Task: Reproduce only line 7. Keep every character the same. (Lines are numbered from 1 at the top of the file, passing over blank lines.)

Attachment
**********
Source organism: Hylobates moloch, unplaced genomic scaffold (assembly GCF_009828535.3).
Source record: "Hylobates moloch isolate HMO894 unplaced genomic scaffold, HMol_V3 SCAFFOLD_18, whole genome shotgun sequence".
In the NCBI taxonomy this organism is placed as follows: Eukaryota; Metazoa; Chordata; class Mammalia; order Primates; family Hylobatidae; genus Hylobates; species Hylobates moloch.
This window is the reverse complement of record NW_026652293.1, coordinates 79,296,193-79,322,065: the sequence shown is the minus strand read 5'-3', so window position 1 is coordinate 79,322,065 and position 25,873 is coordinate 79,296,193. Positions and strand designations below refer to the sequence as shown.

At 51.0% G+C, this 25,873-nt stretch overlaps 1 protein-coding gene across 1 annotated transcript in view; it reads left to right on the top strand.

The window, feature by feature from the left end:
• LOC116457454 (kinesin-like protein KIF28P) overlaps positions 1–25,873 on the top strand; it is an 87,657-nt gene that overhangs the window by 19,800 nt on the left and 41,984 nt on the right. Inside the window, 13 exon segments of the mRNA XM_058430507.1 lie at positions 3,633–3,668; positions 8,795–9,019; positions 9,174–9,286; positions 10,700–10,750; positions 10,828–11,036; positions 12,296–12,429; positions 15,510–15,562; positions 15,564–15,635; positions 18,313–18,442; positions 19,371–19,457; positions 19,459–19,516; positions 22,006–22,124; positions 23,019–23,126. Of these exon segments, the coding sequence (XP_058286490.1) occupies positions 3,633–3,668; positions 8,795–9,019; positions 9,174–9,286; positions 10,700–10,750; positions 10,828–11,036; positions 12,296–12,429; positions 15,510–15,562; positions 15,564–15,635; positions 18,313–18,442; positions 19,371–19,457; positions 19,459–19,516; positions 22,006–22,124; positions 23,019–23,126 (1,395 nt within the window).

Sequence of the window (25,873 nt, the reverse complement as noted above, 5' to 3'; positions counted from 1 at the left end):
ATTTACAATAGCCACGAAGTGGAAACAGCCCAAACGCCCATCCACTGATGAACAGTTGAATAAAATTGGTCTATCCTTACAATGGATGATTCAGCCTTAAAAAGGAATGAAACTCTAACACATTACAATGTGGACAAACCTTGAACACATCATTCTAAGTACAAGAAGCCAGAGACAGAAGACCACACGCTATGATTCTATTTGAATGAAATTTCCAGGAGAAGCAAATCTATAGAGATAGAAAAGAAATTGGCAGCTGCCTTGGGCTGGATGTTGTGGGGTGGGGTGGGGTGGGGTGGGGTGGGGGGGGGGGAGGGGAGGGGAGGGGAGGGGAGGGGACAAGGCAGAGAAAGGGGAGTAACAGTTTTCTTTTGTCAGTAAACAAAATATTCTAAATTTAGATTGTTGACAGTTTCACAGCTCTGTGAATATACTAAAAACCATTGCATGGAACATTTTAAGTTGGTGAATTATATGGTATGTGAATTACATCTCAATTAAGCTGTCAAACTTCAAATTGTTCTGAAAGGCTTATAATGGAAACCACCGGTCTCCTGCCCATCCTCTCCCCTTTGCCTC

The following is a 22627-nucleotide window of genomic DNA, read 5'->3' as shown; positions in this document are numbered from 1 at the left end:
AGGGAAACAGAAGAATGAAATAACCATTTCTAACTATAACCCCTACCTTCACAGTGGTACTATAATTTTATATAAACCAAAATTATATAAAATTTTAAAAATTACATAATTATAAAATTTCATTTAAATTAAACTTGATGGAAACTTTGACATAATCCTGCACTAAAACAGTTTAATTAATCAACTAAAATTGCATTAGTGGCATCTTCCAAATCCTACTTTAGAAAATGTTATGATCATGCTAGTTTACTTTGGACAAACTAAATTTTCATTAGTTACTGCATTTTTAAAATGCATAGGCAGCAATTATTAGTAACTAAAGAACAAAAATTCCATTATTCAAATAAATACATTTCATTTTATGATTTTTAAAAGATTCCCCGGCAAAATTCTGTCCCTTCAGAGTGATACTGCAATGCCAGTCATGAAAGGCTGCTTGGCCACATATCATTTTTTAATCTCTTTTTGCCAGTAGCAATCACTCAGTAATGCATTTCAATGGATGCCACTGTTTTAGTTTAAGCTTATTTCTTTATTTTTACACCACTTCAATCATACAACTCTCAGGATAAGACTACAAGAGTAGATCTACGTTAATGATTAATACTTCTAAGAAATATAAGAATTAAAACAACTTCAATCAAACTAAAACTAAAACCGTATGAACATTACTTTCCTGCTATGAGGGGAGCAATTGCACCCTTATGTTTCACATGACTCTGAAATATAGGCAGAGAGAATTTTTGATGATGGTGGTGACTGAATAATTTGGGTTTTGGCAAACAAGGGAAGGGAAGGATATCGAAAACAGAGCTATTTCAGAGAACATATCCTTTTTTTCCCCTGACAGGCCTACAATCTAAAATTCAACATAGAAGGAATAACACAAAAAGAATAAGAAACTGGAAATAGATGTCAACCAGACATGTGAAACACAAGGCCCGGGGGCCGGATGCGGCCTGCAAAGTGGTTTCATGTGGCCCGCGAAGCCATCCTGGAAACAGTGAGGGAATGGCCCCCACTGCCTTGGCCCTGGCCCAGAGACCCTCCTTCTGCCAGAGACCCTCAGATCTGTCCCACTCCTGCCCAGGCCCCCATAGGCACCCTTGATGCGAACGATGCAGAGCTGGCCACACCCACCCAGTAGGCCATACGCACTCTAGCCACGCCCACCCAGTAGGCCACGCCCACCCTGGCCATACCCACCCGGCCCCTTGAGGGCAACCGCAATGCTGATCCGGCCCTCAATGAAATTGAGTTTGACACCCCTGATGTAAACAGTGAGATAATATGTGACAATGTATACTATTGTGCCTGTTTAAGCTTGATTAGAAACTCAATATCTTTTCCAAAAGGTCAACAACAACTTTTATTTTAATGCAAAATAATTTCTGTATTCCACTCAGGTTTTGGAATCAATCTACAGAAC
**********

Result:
• LOC116457454 (kinesin-like protein KIF28P) overlaps positions 1–25,873 on the top strand; it is an 87,657-nt gene that overhangs the window by 19,800 nt on the left and 41,984 nt on the right. Inside the window, 13 exon segments of the mRNA XM_058430507.1 lie at positions 3,633–3,668; positions 8,795–9,019; positions 9,174–9,286; positions 10,700–10,750; positions 10,828–11,036; positions 12,296–12,429; positions 15,510–15,562; positions 15,564–15,635; positions 18,313–18,442; positions 19,371–19,457; positions 19,459–19,516; positions 22,006–22,124; positions 23,019–23,126. Of these exon segments, the coding sequence (XP_058286490.1) occupies positions 3,633–3,668; positions 8,795–9,019; positions 9,174–9,286; positions 10,700–10,750; positions 10,828–11,036; positions 12,296–12,429; positions 15,510–15,562; positions 15,564–15,635; positions 18,313–18,442; positions 19,371–19,457; positions 19,459–19,516; positions 22,006–22,124; positions 23,019–23,126 (1,395 nt within the window).